During a virtual appearance in the San Luis Obispo County Superior Court on March 3, the San Luis Obispo County District Attorney’s Office recommended a misdemeanor diversion for five of the seven local Black Lives Matter protesters charged with endangering and violating the personal liberty of nonparticipants in a protest last July.
Citing the community’s division over the case, Deputy District Attorney Delaney Henretty made the request, asking the court to consider the defendants—Marcus Montgomery, Amman Asfaw, Joshua Powell, Sam Grocott, and Jerad Hill—lack of criminal history and the “belief that their actions were done to stop racial discrimination, a worthy goal.”
“I just wanted to pause for a second amidst the storm and litigation and allegations in this case, I want to say a few things. First, these divisions and allegations are much like the divisions of late that have gripped our country. We are a nation of laws, not men,” Henretty said. “The law should apply to all people equally. It’s not our place to judge the contents of the defendants’ speech. First Amendment is precious to all of us as Americans, and it should be zealously protected. You have 200 years of jurisprudence that tells us simply that our right of free speech ends when we begin trampling on the rights of others.”
A misdemeanor diversion can be offered to a defendant over the objection of a prosecuting attorney and a judge can order the defendant to comply with the terms, conditions, and programs the judge deems appropriate based on the defendant’s charges. At the end of a diversion period, which can’t be longer than a year, if the defendant complies with all requirements the judge is required to dismiss the case against the defendant.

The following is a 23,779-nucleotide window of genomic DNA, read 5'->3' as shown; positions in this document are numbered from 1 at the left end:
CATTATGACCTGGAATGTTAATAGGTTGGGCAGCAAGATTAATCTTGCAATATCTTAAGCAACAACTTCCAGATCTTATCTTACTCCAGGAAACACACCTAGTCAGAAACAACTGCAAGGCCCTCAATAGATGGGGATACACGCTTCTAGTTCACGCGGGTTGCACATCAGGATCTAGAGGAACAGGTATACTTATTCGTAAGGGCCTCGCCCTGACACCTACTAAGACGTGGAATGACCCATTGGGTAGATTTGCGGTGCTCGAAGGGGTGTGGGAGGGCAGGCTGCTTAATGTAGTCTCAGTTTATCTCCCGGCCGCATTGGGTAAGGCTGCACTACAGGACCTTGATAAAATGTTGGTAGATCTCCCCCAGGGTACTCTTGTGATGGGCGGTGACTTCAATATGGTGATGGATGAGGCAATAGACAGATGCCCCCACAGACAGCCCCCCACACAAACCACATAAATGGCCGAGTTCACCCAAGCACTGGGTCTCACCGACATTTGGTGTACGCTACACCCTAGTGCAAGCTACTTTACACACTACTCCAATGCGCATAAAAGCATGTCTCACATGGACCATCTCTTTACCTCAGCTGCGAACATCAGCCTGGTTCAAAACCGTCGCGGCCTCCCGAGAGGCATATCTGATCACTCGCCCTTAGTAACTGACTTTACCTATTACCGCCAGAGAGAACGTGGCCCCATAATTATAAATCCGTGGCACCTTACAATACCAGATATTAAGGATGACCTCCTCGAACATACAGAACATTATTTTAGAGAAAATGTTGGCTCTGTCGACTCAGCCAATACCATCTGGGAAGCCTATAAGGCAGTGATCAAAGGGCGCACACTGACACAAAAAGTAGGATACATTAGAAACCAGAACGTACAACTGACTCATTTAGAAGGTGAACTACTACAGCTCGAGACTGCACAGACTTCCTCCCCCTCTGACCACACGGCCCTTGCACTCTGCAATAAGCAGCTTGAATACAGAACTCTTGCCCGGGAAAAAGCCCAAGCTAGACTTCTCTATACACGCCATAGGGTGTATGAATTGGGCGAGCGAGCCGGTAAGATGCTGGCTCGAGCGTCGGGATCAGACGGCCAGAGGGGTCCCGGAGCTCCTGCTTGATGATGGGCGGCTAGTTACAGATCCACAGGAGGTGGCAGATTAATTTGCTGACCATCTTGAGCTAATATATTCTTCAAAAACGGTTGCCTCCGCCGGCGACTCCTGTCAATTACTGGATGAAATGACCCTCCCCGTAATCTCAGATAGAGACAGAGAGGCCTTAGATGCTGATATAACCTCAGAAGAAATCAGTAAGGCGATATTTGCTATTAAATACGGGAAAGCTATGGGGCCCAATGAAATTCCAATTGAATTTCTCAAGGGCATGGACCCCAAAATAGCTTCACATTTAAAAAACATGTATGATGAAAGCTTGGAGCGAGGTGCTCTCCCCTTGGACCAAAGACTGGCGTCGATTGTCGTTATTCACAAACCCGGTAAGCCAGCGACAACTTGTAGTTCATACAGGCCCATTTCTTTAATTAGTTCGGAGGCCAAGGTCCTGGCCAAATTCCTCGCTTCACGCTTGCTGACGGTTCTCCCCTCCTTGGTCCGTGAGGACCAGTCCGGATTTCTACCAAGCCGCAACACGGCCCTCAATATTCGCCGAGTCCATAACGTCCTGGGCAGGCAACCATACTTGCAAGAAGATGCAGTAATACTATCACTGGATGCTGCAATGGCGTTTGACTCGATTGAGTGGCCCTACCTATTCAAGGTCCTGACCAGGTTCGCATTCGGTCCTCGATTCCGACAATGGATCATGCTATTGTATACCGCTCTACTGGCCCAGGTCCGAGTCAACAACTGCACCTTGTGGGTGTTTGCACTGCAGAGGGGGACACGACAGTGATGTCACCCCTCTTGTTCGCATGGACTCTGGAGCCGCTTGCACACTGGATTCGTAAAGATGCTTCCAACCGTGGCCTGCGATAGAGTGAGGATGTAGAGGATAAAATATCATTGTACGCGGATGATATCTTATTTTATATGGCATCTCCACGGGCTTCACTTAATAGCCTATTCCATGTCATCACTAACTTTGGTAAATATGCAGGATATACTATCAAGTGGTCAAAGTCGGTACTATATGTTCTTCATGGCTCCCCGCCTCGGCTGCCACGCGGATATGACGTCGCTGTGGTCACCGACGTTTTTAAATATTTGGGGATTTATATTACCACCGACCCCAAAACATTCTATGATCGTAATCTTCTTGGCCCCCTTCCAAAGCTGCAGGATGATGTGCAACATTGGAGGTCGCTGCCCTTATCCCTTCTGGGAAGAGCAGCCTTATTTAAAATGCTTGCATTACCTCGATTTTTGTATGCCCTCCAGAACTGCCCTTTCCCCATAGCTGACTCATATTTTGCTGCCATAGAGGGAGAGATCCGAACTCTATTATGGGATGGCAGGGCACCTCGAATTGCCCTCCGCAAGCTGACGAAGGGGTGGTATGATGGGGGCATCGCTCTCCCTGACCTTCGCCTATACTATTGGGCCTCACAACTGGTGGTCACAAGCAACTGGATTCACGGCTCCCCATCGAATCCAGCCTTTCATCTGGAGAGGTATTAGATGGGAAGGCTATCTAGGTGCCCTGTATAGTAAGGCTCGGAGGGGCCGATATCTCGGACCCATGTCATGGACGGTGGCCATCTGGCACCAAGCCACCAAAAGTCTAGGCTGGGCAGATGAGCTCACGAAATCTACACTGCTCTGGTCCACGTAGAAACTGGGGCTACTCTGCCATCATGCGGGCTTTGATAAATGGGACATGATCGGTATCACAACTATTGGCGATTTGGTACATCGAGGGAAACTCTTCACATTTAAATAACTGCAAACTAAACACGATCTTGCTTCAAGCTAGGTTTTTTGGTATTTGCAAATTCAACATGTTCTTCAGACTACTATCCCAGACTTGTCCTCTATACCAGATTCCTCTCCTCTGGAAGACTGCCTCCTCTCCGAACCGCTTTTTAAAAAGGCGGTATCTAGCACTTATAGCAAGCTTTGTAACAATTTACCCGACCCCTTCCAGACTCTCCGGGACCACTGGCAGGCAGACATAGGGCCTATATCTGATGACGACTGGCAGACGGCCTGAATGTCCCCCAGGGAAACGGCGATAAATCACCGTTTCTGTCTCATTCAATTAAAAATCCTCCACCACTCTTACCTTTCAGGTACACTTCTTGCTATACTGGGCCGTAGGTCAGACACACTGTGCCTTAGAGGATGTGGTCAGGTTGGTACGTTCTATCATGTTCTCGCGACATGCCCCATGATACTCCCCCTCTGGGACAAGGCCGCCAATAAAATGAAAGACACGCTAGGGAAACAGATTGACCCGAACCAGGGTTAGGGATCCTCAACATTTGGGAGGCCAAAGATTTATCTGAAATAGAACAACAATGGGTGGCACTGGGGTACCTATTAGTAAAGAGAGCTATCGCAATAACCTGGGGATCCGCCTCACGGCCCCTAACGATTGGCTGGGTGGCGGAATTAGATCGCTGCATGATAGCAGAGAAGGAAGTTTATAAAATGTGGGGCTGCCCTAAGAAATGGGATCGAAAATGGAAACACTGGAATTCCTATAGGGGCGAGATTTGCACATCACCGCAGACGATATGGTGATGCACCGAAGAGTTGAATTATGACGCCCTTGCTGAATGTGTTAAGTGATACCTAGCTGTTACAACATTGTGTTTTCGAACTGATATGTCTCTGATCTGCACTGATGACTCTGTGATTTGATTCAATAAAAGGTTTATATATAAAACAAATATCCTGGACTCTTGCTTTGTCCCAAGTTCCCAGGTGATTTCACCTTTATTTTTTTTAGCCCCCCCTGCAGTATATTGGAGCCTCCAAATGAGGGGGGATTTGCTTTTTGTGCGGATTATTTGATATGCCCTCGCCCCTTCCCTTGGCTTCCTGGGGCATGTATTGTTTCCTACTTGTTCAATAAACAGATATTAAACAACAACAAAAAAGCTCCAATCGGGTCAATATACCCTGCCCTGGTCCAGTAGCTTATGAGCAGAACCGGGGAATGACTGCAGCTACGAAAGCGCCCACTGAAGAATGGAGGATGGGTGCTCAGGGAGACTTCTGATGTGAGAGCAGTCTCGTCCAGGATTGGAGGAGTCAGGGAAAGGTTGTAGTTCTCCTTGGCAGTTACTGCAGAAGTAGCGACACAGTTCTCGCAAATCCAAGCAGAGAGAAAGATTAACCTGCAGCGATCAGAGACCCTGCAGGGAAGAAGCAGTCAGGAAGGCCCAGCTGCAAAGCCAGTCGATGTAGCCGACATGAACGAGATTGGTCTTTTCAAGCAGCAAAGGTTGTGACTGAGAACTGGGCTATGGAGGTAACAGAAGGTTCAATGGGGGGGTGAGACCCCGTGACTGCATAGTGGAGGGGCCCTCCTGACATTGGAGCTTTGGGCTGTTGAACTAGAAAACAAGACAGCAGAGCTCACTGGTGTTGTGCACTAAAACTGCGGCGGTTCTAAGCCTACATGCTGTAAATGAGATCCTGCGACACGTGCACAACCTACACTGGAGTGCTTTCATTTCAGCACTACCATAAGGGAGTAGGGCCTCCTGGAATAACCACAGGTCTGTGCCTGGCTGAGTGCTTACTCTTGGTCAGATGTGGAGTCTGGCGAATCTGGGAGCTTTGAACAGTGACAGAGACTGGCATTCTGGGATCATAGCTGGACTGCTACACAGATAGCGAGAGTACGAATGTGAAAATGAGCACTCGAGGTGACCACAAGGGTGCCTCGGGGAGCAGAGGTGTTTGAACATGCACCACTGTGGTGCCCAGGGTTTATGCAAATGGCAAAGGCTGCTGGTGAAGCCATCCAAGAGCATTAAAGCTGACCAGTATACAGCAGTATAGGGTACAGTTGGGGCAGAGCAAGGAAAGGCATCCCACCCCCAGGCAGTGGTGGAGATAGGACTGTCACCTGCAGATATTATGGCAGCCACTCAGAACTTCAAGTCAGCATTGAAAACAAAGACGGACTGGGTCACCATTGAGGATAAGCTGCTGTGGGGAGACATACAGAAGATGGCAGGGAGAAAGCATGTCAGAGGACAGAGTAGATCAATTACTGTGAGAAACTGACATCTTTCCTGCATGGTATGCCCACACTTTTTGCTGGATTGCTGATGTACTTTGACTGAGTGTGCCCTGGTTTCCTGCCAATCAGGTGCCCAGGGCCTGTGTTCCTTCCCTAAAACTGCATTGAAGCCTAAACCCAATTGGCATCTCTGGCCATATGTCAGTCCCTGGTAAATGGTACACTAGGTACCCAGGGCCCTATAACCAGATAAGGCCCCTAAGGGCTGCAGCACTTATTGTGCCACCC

Curtis Briggs, co-counsel for protest leader Tianna Arata, encouraged all of the defendants to reject the offer. Henretty left Arata, who faces 13 misdemeanors, and Robert Lastra, charged with a felony for vandalizing property, out of the offer.
None of the five defendants responded to Henretty’s diversion proposal.
All the defendants asked for a court hearing to hold the District Attorney’s Office in contempt for failing to produce documents and records relating to the prosecution’s decision in charging the protesters. SLO County Superior Court Judge Michael Duffy scheduled a hearing for April 9.
The day before the court appearance, Briggs’ spoke with the Free Tianna Coalition’s Melissa Elizalde on Instagram Live to explain what’s happening with the case.
Briggs said the case is currently in limbo as the defendants wait for the SLO County District Attorney’s Office or the California Attorney General to decide who will be prosecuting the case. Despite the waiting game, Briggs said the December 2020 court order dismissing the District Attorney’s Office from the case due to bias was already a big win.
Briggs repeated the allegation that other attorneys in the case have made against SLO County District Attorney Dan Dow, saying Dow was using the case to “advance a white supremacy agenda.”
“He’s got it veiled under a conservative agenda, but it’s not the conservative agenda we’re worried about, it’s the white supremacy agenda that Dow is trying to promote. And we have the opportunity to get all of these documents approved, which will give us an opportunity to have this case dismissed on that basis,” he said. “It’s exciting from a lawyer standpoint, from a civil rights standpoint. Because we’re essentially about to expose all this racism in SLO.” Δ